I was unaware until a few weeks ago of this little ring of bulbs on our front lawn. Almost overnight, a clutch of crocuses appeared, almost like some kind of fairy circle, and then this week, hyacinths and daffodils joined them. A neighbour told me that the previous owners but one had a little flower garden there, with a statue in the middle; I love how it's reappeared, to give us a glimpse into the garden's past. You can tell that the seasons are confused - the grass is still sparse and brown, thinking it's winter, although green shoots are starting to appear.

Meanwhile the daffodils by the garden path are about to peak, I think - good thing they bloomed before our trip back to England, because I have a feeling that by late April, spring will be over at this rate.

And, for a final splash of colo(u)r (I'm so used to writing it the American way now for work that I have to correct myself), I spotted a bright red Cardinal just as I went out to take the photos of the flowers. He's right in the centre of this picture, sitting on a branch.

For more colo(u)rful creations, visit The Gallery at Sticky Fingers.

Thursday, 15 March 2012

Fifty Shades of 'Mommy Porn'.

It's been spreading like wildfire all over Long Island. Everyone's posting witty comments about it on Facebook, and if they're not reading it, they've definitely heard of it. At my book club meeting last night, more people than have ever darkened the door of Book Club before turned up to discuss it: The Book. Fifty Shades of Grey.

This book is a viral phenomenon. According to the New York Times, it's shot to the top of the bestseller list, aided by downloads on Kindles. Because this is a book you don't necessarily want to be caught reading in public too obviously. It is erotica; or, as the NY Times puts it (whisper): 'Mommy Porn'. Upper East Side women are devouring it, mothers are discussing it at school gates, teachers are debating it in school corridors (or so said one of my friends, a teacher herself).

I hadn't heard of the book when it was suggested back at book club a month ago. All I knew was that it was 'raunchy' and involved some bondage. But I had no expectations when I downloaded my copy (more because I was trying out my new Kindle rather than because of the 'Mommy Porn' element).

I know different now. Chat shows all over America are getting all het up about why intelligent, educated women are obsessing a book that involves S&M style sex. Our little corner of the world has gone crazy over Fifty Shades - and I bet you anything it will start taking off in the UK soon. (Interestingly, the author, E.L. James, is British, although she sets her novels in Seattle. Some American friends told me that they had to 'look up' some of the British expressions she uses in the book, although I can't say I noticed.)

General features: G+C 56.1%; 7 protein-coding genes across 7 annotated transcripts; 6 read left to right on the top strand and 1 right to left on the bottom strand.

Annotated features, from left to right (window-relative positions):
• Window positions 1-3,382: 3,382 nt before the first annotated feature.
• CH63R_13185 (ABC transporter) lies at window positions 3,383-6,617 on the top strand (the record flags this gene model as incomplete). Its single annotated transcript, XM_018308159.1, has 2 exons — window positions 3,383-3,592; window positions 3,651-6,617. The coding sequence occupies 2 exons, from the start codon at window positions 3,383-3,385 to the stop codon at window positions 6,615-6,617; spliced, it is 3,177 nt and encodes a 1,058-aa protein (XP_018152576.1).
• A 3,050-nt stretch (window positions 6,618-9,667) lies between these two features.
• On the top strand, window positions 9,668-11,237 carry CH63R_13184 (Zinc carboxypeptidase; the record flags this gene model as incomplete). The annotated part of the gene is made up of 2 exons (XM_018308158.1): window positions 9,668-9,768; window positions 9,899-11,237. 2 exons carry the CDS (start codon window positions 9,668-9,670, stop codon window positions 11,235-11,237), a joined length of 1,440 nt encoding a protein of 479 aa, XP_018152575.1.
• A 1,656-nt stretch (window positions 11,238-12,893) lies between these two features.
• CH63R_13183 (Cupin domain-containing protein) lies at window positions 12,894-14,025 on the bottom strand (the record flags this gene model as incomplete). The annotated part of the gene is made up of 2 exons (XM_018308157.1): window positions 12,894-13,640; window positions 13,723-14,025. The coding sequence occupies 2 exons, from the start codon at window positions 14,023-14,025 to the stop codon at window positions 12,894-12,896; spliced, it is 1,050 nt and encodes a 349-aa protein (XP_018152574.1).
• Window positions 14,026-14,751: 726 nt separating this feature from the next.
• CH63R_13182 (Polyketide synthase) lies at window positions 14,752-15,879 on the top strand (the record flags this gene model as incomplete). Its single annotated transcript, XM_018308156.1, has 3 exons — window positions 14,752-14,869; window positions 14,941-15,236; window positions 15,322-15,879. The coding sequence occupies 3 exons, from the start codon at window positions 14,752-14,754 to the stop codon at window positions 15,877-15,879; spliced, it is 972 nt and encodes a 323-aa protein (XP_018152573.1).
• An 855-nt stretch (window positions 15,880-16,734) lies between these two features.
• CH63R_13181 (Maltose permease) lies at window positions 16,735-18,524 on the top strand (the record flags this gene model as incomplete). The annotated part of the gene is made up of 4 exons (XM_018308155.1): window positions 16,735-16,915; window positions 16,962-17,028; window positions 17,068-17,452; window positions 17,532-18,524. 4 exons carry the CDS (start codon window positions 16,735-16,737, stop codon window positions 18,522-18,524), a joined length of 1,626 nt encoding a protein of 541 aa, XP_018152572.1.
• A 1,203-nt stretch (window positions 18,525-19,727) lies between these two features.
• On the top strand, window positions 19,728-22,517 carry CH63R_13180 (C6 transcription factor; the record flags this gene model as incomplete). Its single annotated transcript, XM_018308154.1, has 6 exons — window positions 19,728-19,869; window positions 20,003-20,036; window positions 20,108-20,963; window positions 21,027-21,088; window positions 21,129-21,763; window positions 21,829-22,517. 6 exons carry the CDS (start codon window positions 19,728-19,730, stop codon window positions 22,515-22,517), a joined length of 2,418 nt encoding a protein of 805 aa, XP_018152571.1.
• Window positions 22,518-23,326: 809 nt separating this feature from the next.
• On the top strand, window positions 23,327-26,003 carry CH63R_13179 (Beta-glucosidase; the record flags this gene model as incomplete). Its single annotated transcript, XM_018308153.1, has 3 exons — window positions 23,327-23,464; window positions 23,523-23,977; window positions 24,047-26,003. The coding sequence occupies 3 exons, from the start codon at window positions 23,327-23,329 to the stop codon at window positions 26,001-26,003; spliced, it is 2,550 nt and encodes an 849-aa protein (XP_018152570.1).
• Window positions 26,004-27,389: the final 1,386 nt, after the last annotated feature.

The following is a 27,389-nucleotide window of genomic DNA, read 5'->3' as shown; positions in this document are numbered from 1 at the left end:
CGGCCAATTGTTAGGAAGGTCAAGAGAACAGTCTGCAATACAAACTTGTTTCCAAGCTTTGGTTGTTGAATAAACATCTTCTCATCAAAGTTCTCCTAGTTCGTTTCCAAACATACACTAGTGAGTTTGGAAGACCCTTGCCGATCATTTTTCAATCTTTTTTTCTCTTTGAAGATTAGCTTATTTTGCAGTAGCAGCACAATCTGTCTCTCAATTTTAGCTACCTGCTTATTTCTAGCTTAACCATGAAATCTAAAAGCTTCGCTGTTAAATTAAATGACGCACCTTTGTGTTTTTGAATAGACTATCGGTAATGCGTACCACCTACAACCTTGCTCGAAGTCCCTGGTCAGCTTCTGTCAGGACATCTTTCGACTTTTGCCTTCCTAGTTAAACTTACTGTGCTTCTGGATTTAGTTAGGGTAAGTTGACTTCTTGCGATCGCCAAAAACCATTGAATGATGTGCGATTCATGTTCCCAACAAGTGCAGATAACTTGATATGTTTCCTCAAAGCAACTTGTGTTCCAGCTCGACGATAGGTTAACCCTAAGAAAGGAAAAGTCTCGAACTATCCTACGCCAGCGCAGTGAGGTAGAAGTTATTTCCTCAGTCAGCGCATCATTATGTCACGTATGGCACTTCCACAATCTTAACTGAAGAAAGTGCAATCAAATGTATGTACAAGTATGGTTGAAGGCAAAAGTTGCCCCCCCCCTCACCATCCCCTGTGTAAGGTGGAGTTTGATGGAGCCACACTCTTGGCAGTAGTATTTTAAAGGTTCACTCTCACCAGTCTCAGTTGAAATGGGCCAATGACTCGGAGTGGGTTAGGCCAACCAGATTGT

So - the burning question - is it any good? Reader, I could not put it down (and that's a trilogy of books, not just one). That's not to say it's the best-written book ever - it's not. The writing is pretty pedestrian (some of it reads like the worst kind of Mills and Boon romance), it's a bit repetitive and there are some preposterous plot elements. But the core story had me fascinated. It's the story of a naive English Lit. student, Anastasia, who goes to interview a 27 year old self-made billionaire called Christian Grey. (Think Mark Zuckerberg, if he was gorgeous). They are attracted to each other, but it's not that simple: he's into seriously kinky sex and wants her to become his 'submissive'; in other words, he refuses to have a normal relationship. She hasn't ever had a boyfriend before, so isn't quite sure what to think.

There's an awful lot of very explicit sex in the book, but there's a plot too - the story really turns on who will submit to whom. Will she become his sex slave, or will he compromise and have a more regular ("vanilla") relationship with her? Along the way, he turns out to be emotionally damaged (aren't all the best romantic heroes? But this one is particularly dark), and she turns out to be stronger than you originally thought.There's a predatory older woman (dubbed "Mrs. Robinson"), a deranged ex-mistress and a psycho boss to contend with too.

I guess every generation has to have its 'book' to whisper about. I remember my Mum and her friends being fascinated by Jilly Cooper's Riders, back in the 80s; it was considered seriously raunchy. Women like reading about sex - this isn't new (although some of the commentaries about this book on US TV would have you think so). However, I think the reason this one is so popular is not so much the 'soft porn' element, but that it's pure escapism. It's romance; it's fantasy; it's about a wealthy, seriously sexy hero who it's fine to fancy on the pages of a book (although in real life, you'd probably run a mile from his control freakery and stalker-ish tendencies). And it's also very modern - the lovers banter via emails and Blackberries, he gives her a Macbook laptop and makes iPod playlists for her to tell her how he feels. (Heathcliff and Mr Rochester never had that at their disposal, now did they?).